Synthetic Metals is pleased to congratulate Jean-Pierre Sauvage, Fraser Stoddart and Bernard Feringa on the award of the Nobel Prize in Chemistry.  

The award is for the development of molecular machines, a field in which molecules are designed to give mechanical functions such as shuttling or rotation.  This field is related to the field of molecular electronics in which molecules are designed to give electronic functions such as rectification and light emission. For example, rotaxanes have been studied both as molecular machines and electronic and optoelectronic materials. 

One example is the paper published by Jean-Pierre Sauvage in Synthetic Metals 102 (1999) 1478.  It shows how templating by a Cu(I) ion can be used to make a rotaxane which is a structure in which a molecular ring is threaded around a molecular rod.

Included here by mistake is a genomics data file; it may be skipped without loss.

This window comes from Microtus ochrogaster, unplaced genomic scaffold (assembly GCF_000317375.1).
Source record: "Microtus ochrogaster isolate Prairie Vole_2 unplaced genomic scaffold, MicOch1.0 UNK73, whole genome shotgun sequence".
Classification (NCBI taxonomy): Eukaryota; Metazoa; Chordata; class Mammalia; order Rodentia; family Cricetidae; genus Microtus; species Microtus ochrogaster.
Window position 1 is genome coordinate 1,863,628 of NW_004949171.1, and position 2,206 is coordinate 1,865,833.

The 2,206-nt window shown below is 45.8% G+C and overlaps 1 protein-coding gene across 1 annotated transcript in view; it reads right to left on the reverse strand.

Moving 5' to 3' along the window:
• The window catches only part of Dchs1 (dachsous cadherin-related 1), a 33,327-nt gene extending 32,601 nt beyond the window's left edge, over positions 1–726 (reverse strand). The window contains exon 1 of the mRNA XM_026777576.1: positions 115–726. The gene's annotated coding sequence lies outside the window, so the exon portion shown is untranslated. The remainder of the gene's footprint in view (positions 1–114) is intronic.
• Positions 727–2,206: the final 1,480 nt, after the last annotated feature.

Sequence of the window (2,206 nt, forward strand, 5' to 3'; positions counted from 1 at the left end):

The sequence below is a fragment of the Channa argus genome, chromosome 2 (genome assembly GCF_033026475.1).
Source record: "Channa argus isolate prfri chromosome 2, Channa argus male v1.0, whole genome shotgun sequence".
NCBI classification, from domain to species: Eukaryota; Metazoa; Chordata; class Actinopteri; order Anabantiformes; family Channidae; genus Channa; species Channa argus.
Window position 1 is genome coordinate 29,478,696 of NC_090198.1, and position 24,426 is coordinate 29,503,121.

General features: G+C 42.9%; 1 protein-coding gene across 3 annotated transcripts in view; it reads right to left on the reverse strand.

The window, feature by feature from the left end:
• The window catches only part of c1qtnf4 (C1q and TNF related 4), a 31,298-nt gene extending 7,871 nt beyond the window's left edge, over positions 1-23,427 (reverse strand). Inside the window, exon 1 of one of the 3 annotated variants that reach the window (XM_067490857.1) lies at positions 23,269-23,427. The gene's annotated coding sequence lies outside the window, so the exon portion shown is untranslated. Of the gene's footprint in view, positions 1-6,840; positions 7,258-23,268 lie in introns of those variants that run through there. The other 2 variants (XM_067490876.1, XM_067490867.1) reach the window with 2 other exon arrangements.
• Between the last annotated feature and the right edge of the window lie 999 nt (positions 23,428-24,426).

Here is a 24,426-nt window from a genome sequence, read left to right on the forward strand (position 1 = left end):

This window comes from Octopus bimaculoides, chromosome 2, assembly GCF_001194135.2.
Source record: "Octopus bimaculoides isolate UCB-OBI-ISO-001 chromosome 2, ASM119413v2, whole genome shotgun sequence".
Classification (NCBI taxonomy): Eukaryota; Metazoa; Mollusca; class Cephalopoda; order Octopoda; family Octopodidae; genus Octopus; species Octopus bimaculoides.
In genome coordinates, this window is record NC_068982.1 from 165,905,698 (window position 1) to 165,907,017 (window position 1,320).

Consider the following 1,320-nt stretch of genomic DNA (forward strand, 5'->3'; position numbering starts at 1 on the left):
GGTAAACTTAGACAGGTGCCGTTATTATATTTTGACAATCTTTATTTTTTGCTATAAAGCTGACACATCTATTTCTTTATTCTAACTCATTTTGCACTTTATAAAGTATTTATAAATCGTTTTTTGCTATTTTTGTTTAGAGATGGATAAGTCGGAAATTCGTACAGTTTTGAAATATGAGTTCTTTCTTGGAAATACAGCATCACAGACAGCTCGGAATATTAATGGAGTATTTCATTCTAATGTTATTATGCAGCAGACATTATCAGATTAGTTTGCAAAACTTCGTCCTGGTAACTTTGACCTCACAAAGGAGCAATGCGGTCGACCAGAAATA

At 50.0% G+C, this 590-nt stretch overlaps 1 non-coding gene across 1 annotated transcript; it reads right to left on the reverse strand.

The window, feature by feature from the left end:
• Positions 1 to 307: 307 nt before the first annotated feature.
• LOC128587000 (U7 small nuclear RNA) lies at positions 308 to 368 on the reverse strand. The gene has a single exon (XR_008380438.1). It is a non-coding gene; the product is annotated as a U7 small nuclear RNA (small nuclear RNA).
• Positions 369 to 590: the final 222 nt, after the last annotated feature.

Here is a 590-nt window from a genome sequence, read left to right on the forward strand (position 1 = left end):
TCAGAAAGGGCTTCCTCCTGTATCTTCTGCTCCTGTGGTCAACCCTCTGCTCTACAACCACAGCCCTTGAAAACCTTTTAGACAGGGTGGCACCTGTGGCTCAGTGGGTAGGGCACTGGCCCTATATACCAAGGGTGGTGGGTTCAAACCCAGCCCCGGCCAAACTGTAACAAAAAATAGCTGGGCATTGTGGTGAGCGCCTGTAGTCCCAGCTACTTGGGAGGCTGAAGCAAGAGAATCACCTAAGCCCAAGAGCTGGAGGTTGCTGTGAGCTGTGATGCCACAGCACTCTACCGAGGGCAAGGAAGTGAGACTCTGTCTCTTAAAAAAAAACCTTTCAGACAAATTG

The paper also shows how the resulting structure can be used for metal ion sensing.  The electrochemical synthesis and characterization of conjugated molecules is described by Jean-Pierre Sauvage in Synthetic Metals 63 (1994) 247 and by Fraser Stoddart in Synthetic Metals 197 (2014), 52.

The latter paper reports a new conjugated polymer with electrically controllable colour: its colour changes from green in the neutral state to dark blue in the oxidized form.  This raises the interesting possibility of combining mechanical and electronic functions.  

Molecular scale design is an important feature of many of the organic and optoelectronic materials published in Synthetic Metals, and as electronic  and optical stimuli can be used to drive molecular machines, we look forward to further exciting developments in the interplay between these two fields.